Humanism makes the rational mind the final arbiter of all truth. If you can’t explain something by logic and reason, then whatever you are explaining either does not exist or is not relevant. Humanism accepts a place for religion, but only as a subcategory of philosophy; and it demands that all religion must make sense and be explainable within parameters established by human experience and careful thought. Immanuel Kant, one of the foremost humanist thinkers of the modern period, captured the essence of humanism and its relationship to religion in his book entitled, Religion with the Bounds of Reason Alone. Religion has a place, as long as it acknowledges that it must serve the tenets of reason.

Problems with humanism
And this introduces what is undoubtedly the chief problem with humanism: It puts no stock in normative divine revelation. Humanism is happy for religion to have a place in the world, but only so long as whatever religion believes is within the bounds of logical thought. I recall once asking a well-known theologian about his view of the resurrection of Jesus; hes explained, “Dead people don’t rise.” For him, and for many who consider themselves Christians today, the resurrection of Jesus is something that happens only in our minds, or our hearts, and has a comforting and motivating effect on us. To such people it is not reasonable to believe in the bodily resurrection of Jesus – or the divine inspiration of the Bible, or the incarnation of God, or heaven as a true spiritual place, or conversion as anything other than a psychological event.

Translated into the evangelical world, humanist thinking can lead one to conclude that we only need to take seriously as much of the Bible as we can make sense of rationally – which is to say, whatever we think we need.

A second problem with humanism is its tendency to make an idol out of humanity. When certain authors or thinkers, books or movements, or ideas or philosophies become the guiding light of all our decisions and actions, they have assumed the place of God. Whether it’s Plato or Aristotle, Marxism or capitalism, art or poetry or music, when any of these provides the framework for thinking and acting, they have become the last word on all matters, the final authority, and thus the god by which we prosecute our journey in life.

Much can be learned from humanistic studies, because humanistic teaching in many ways lines up well with the teaching of Scripture. But whenever sailing through the winds of humanism – in reading or studying, enjoying a work of art or music, or discussing philosophies and worldviews – the Christian must always keep the Scriptures foremost and our heart, mind, and conscience grounded in the Spirit of God and His teaching. Reason only functions rightly, as God intends, when it is guided and bound by true religion. Thus, Nicholas Wolterstorff set the trim for our sails some years back by refuting Kant’s understanding in his own book, Reason within the Bounds of Religion. Keep the Wind of God foremost in your mind, heart, and conscience, and you can glean the benefit of humanistic studies, without being carried off course by their demands for rationalism above all else.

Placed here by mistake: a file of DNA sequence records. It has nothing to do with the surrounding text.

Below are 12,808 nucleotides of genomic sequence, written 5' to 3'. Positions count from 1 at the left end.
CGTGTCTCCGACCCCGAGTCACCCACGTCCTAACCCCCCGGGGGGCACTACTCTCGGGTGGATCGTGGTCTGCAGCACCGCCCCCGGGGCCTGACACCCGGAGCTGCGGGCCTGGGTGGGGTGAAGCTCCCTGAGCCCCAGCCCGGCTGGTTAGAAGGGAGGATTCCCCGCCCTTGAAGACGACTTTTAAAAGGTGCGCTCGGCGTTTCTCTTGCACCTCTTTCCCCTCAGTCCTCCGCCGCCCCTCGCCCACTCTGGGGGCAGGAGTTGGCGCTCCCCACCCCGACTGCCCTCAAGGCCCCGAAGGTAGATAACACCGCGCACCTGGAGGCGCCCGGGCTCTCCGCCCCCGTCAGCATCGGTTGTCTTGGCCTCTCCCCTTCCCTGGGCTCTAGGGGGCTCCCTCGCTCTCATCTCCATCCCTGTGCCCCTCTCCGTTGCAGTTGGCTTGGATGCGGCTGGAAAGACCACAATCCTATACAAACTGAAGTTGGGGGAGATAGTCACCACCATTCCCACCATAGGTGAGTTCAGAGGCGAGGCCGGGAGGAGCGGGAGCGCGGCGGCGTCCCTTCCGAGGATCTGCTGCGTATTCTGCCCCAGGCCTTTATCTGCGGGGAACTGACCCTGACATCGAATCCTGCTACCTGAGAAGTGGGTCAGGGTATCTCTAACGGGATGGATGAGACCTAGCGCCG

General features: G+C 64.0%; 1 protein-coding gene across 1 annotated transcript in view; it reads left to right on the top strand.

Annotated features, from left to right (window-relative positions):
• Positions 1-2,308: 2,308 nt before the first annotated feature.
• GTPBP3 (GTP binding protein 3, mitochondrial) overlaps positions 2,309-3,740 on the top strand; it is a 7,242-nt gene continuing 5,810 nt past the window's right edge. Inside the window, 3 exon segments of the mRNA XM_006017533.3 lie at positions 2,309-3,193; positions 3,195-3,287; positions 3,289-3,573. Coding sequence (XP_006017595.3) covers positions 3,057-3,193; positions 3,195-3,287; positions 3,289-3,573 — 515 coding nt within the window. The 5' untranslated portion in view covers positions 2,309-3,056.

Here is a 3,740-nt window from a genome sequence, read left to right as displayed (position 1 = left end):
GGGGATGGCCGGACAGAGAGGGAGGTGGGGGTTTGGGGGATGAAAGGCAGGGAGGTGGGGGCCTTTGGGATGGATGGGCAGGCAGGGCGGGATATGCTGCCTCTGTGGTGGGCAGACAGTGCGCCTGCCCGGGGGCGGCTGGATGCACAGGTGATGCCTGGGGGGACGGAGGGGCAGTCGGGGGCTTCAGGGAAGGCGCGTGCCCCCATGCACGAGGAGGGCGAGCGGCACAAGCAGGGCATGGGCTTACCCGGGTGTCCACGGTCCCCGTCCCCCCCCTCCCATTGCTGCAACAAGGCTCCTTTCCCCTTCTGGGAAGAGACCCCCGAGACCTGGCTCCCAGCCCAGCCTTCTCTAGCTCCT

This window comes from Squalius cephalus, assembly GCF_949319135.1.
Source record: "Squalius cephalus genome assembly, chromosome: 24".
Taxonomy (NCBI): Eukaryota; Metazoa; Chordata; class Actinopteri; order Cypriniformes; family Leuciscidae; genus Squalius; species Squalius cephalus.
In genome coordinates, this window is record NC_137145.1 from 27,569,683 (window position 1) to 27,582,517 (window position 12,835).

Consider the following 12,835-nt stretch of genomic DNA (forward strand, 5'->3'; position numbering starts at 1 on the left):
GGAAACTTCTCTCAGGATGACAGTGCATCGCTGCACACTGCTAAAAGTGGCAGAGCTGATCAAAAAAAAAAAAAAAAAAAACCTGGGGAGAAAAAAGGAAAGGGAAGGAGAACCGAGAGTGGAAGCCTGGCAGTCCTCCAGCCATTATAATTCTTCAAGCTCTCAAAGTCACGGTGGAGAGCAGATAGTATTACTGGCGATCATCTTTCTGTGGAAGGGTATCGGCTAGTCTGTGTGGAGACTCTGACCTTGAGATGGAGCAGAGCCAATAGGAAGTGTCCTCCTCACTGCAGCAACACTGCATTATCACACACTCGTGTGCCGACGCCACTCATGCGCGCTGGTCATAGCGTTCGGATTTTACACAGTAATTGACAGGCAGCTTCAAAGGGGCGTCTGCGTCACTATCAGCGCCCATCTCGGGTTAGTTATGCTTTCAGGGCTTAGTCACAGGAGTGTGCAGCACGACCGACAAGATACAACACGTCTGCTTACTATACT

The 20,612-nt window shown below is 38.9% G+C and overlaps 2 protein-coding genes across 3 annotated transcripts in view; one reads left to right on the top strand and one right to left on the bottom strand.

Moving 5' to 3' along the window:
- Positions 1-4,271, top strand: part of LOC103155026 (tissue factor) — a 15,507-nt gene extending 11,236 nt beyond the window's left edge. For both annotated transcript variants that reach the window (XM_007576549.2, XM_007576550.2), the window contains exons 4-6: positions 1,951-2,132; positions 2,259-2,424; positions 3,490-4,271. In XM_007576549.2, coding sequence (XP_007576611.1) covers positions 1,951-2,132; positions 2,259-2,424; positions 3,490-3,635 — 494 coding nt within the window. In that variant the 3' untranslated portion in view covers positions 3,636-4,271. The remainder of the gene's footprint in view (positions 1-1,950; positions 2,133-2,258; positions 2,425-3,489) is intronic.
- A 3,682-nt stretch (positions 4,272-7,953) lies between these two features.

We must test the humanistic winds that come at us from many angles, keeping Jesus as the North Star of our journey, His Word as our chart and compass, and His Wind in the sails of our soul.

For reflection
1.  What are some ways that you encounter humanistic thinking?

2.  Christianity is rational, but it’s not rationalistic. What’s the difference?

3.  Christians have the mind of Christ (1 Cor. 2.16). How should this help us in gaining the benefits and avoiding the dangers of humanistic studies?

Next steps – Preparation: Jot down some guidelines from Scripture that you think should guide you through the winds of humanism. Use these as a focus for prayer as you begin your day.

T. M. Moore

All the studies in this Winds of Doctrine series are available by clicking here.

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Except as indicated, Scripture taken from the New King James Version. © Copyright 1982 by Thomas Nelson, Inc. Used by permission. All rights reserved.

T.M. Moore

T. M. Moore is principal of The Fellowship of Ailbe, a spiritual fellowship in the Celtic Christian tradition. He and his wife, Susie, make their home in Essex Junction, VT.
Books by T. M. Moore